Almost everyone has a clear picture of 'the Vikings': fierce pagan warriors, worshipping gods such as Odin and Thor, pillaging Christian monasteries and sacrificing victims in the dreadful rite of the 'Blood Eagle'. Their raids spread terror from Ireland to the rivers of Russia, from Frisia to North Africa. And in each place their paganism was their trade-mark.
Indeed, Scandinavia and Iceland were some of the last Western European communities to convert to Christianity. Iceland did not convert until the year 1000 and Norway and Sweden contained significant numbers of pagans for even longer. King Sigurd the Crusader, of Norway, even led a 'crusade' against the south-east of the Swedish kingdom, in the early 12th century in order to forcibly convert the locals from paganism to Christianity.
Today, if one enters 'Viking' as an internet images search the largest number of images are of warriors, with swords and axes. Some are half naked. A lot wear horned helmets, despite the total absence of such items from archaeological excavations. The occasional helmet is winged. There are quite a lot of dragon-prowed long ships. And the occasional woman appears dressed in 'Viking costume' and armed with axe, sword, helmet, shield; one assumes they are valkyries? There is the occasional logo for an American football team, a brand of beer or a computer game.
These are Vikings as many today like to imagine them. There is ruggedness, courage and battle; and it is fair to assume that all are probably pagan. None of the Vikings are in church. And one would not imagine that they ever would be – unless it was in the act of striking down a monk or lifting a silver reliquary as booty.
This is not just a product of modern image consultants. Christian contemporaries of the Viking raids in the British Isles, in the 8th and 9th centuries, often called them 'the pagans' or 'the heathens'. Islamic writers described the Viking raiders of Spain as 'al-Majus' (fire-worshippers, pagans) and commented 'may Allah curse them'. So, the matter seems settled: the Vikings were marauding pagans.
However, as our recently published book The Vikings: From Odin to Christ shows, things were a lot more complex than this. While the Scandinavian homelands were, indeed, some of the last places to convert to Christianity, this was not the case wherever Vikings settled. In these places they became Christians with remarkable speed. In England, the children of Vikings who had martyred King Edmund of East Anglia (remembered in the town of Bury St Edmunds) minted coins celebrating Saint Edmund. In Ireland, the death of Ivar, king of Dublin, was marked by an Irish chronicler with the words he 'rested with Christ, and Christian Scandinavians fought on both sides at the battle of Clontarf in 1014.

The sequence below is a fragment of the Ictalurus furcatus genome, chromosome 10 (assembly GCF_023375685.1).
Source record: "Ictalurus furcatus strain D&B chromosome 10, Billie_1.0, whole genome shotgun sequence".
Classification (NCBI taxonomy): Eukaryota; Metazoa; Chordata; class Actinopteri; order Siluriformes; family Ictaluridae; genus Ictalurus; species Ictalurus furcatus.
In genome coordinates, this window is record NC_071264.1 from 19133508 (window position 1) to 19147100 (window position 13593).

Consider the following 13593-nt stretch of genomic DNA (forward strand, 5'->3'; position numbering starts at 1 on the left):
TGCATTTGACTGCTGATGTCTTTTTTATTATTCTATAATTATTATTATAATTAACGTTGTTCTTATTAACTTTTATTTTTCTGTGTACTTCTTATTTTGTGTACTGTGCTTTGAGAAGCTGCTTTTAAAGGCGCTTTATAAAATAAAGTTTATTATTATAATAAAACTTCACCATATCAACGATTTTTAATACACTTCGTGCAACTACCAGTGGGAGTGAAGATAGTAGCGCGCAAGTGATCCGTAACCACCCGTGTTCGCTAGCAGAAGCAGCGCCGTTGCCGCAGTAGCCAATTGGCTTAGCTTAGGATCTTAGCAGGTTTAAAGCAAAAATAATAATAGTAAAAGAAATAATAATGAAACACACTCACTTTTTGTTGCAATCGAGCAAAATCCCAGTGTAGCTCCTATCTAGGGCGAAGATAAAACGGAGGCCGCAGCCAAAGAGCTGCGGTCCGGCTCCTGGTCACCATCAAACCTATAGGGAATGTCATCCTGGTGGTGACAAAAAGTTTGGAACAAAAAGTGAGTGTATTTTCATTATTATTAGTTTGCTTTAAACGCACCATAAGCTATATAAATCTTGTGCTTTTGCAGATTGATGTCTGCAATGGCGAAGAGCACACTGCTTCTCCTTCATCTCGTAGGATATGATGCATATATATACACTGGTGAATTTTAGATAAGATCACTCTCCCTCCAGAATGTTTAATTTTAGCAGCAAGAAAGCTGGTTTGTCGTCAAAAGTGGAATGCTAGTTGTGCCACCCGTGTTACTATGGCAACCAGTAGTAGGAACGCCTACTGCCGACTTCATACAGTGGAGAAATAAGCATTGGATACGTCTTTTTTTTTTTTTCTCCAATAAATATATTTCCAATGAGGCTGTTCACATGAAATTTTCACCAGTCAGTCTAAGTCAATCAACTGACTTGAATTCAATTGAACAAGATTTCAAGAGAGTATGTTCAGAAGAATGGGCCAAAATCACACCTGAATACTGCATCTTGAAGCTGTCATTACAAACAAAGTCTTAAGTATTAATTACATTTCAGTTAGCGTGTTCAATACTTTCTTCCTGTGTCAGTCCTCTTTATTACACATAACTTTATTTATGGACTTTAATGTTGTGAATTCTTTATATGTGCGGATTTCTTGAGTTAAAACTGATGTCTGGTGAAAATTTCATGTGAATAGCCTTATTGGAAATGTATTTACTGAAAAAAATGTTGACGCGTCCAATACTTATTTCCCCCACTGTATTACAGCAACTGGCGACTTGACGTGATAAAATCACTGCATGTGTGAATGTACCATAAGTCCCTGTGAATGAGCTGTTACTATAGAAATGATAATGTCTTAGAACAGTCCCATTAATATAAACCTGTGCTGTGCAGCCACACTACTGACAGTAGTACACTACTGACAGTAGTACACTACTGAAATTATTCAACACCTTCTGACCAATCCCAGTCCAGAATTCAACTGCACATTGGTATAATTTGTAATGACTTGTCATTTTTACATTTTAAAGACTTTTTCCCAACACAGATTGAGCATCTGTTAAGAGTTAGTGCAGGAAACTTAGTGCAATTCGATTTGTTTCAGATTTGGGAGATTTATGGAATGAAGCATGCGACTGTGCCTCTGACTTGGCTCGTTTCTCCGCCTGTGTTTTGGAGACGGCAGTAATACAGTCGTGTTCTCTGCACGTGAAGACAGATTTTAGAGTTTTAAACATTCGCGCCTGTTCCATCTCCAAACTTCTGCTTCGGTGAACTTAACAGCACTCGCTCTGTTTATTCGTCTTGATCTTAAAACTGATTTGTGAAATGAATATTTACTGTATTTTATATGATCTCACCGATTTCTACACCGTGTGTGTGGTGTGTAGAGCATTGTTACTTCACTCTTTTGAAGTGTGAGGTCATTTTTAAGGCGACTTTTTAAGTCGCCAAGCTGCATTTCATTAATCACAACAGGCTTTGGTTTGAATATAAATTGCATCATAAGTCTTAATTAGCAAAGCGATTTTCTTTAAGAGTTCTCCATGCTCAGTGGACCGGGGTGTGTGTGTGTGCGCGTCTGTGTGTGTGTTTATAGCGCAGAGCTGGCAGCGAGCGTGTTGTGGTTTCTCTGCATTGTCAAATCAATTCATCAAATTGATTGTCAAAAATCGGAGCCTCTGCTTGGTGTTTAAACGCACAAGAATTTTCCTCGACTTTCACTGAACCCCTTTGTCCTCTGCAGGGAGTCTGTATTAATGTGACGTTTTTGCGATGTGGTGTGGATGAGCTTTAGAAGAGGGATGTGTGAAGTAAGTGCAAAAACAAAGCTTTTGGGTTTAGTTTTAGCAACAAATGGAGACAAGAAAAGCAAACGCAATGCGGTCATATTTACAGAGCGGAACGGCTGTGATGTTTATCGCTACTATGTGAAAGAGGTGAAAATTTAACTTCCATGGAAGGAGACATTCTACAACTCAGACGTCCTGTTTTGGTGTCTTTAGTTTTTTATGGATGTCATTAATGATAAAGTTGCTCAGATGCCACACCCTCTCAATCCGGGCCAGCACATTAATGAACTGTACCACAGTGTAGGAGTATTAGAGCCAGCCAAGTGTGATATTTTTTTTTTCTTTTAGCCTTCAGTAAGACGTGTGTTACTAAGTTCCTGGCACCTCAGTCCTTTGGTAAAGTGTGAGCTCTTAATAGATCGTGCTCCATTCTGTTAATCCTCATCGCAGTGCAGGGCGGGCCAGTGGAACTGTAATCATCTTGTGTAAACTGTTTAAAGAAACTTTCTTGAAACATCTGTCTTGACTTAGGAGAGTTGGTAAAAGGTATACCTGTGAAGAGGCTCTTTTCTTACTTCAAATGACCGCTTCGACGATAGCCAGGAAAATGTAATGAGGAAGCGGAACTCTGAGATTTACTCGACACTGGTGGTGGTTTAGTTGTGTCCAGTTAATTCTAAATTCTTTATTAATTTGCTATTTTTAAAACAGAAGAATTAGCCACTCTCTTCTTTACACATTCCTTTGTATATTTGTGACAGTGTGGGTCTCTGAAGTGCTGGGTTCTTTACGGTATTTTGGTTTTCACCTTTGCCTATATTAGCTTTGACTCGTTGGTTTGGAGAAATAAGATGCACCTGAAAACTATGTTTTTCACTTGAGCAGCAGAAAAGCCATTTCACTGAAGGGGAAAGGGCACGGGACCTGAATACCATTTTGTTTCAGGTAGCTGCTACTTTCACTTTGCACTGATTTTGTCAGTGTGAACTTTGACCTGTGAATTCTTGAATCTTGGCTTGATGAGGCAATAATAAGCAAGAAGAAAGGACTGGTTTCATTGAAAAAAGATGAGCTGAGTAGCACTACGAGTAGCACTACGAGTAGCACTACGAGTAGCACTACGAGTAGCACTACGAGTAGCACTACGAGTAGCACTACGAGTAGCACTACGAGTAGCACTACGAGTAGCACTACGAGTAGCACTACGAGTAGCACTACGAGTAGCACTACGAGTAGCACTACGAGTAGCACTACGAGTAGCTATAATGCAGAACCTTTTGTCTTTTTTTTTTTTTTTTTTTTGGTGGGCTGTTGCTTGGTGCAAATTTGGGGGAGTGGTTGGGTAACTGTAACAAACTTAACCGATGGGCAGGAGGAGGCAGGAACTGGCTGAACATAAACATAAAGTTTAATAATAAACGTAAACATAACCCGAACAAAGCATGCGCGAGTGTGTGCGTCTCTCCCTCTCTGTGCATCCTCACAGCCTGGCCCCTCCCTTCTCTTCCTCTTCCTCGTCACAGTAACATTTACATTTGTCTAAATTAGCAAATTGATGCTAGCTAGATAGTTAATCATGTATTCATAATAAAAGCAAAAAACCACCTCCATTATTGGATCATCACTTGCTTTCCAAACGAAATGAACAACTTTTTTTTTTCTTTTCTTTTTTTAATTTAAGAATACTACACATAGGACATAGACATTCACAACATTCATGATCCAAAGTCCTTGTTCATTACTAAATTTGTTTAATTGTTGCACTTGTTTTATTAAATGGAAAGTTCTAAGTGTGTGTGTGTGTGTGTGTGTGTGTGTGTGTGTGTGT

In the East, they rapidly converted to Orthodox Christianity and founded the first Russian state, based in Kiev. In Normandy, they became such enthusiastic supporters of the Catholic Church that the pope even awarded William the Conqueror a papal flag and a commission to sort out perceived irregularities in the Anglo-Saxon Church in 1066. Not how we like to remember the Battle of Hastings!
This has all been obscured by a combination of the original impact with its reinforcement by much later writers. In the 12th century, Irish writers celebrated the heroic Irish king Brian Boru's victory at Clontarf as being over a 'wrathful, foreign, purely pagan people'. Irish identity required the enemy to all be pagans. In 13th-century Iceland it was Christian writers who recorded the pagan activities of their ancestors in a period when the wild past could be safely recalled because it was no longer a threat. As a result of this, almost everything we know about Viking pagan beliefs was written by later Christians.
All of this played up the paganism and played down the Christianity. It is time to redress the balance. The 'Christian Vikings' should not be forgotten. While pagan marauders did, indeed, cause terrible destruction at first, they rapidly converted to the Christian faith. They found it attractive on many levels and this drove the abandonment of the old ways. The hammer of Thor was rapidly conquered by the cross of Christ wherever Vikings settled.
In 1030, the army of King Olaf Haraldson of Norway advanced with the battle cry of 'Onward, Christ's men, cross men, king's men all!' They and their faith deserve to be better remembered.
Martyn and Hannah Whittock are the authors of 'The Vikings: From Odin to Christ', published by Lion Hudson.